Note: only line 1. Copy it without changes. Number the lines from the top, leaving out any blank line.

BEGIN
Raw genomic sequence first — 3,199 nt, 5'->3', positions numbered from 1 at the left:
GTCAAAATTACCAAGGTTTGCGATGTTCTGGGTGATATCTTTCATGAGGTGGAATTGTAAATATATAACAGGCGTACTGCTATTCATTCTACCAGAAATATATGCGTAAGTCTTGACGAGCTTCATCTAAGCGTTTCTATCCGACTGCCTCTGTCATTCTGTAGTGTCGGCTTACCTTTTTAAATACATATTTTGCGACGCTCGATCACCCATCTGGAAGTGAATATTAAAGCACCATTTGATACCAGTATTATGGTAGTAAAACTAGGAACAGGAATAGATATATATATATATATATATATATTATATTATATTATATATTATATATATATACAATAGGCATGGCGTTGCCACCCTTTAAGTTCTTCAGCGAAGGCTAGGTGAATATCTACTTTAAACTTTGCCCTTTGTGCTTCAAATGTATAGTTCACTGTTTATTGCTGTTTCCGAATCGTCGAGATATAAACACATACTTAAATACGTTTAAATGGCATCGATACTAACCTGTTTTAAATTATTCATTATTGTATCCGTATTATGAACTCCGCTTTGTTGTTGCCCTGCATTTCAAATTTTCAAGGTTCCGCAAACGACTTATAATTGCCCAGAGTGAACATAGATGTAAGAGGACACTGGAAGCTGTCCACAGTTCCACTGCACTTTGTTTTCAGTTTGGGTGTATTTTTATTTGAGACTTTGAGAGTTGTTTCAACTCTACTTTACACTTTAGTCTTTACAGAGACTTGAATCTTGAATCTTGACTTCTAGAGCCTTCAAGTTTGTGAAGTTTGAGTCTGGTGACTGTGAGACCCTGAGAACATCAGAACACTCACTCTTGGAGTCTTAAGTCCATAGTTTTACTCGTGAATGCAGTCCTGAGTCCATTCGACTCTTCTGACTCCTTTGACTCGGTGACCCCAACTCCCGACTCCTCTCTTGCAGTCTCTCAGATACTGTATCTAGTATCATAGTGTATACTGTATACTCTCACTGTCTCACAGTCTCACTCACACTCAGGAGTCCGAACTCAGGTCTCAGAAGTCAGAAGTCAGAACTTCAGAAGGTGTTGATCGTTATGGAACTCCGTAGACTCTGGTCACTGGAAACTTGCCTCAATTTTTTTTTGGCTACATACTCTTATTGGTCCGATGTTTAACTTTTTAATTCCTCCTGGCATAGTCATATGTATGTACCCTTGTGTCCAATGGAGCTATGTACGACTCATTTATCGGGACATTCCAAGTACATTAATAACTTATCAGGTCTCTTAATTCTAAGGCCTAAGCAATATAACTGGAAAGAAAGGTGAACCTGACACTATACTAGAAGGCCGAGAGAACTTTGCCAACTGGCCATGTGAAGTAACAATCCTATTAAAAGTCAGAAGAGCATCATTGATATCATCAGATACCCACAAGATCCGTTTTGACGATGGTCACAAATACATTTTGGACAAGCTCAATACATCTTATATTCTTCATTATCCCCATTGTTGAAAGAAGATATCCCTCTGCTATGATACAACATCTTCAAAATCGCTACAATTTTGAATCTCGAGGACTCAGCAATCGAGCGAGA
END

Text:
Raw genomic sequence first — 3,199 nt, 5'->3', positions numbered from 1 at the left: